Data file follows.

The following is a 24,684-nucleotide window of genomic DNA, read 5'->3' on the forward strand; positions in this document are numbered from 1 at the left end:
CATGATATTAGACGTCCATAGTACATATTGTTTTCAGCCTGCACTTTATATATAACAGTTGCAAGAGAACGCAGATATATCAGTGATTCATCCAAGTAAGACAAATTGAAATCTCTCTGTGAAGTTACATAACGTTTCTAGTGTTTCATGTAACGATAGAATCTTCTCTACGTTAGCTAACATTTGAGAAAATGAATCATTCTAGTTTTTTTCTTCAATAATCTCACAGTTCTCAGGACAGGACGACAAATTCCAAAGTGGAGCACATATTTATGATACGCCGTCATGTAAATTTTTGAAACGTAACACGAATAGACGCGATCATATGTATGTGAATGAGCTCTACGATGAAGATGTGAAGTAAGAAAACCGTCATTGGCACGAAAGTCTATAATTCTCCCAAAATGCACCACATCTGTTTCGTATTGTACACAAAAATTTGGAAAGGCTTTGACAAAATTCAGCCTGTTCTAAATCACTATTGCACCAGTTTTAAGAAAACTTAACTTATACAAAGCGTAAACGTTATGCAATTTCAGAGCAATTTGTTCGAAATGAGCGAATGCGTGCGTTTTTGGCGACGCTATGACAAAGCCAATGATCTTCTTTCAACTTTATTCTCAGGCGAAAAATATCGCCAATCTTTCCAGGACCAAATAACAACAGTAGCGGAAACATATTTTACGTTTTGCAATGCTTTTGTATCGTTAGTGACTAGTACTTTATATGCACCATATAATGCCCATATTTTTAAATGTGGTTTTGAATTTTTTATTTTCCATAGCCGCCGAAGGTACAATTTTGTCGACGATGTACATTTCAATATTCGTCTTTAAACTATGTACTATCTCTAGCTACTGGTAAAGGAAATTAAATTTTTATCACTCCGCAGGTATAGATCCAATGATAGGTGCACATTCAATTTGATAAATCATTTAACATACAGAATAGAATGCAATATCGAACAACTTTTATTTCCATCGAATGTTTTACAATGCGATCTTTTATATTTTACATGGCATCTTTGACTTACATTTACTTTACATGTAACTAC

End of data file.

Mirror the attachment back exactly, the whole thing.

The following is a 24,684-nucleotide window of genomic DNA, read 5'->3' on the forward strand; positions in this document are numbered from 1 at the left end:
CATGATATTAGACGTCCATAGTACATATTGTTTTCAGCCTGCACTTTATATATAACAGTTGCAAGAGAACGCAGATATATCAGTGATTCATCCAAGTAAGACAAATTGAAATCTCTCTGTGAAGTTACATAACGTTTCTAGTGTTTCATGTAACGATAGAATCTTCTCTACGTTAGCTAACATTTGAGAAAATGAATCATTCTAGTTTTTTTCTTCAATAATCTCACAGTTCTCAGGACAGGACGACAAATTCCAAAGTGGAGCACATATTTATGATACGCCGTCATGTAAATTTTTGAAACGTAACACGAATAGACGCGATCATATGTATGTGAATGAGCTCTACGATGAAGATGTGAAGTAAGAAAACCGTCATTGGCACGAAAGTCTATAATTCTCCCAAAATGCACCACATCTGTTTCGTATTGTACACAAAAATTTGGAAAGGCTTTGACAAAATTCAGCCTGTTCTAAATCACTATTGCACCAGTTTTAAGAAAACTTAACTTATACAAAGCGTAAACGTTATGCAATTTCAGAGCAATTTGTTCGAAATGAGCGAATGCGTGCGTTTTTGGCGACGCTATGACAAAGCCAATGATCTTCTTTCAACTTTATTCTCAGGCGAAAAATATCGCCAATCTTTCCAGGACCAAATAACAACAGTAGCGGAAACATATTTTACGTTTTGCAATGCTTTTGTATCGTTAGTGACTAGTACTTTATATGCACCATATAATGCCCATATTTTTAAATGTGGTTTTGAATTTTTTATTTTCCATAGCCGCCGAAGGTACAATTTTGTCGACGATGTACATTTCAATATTCGTCTTTAAACTATGTACTATCTCTAGCTACTGGTAAAGGAAATTAAATTTTTATCACTCCGCAGGTATAGATCCAATGATAGGTGCACATTCAATTTGATAAATCATTTAACATACAGAATAGAATGCAATATCGAACAACTTTTATTTCCATCGAATGTTTTACAATGCGATCTTTTATATTTTACATGGCATCTTTGACTTACATTTACTTTACATGTAACTAC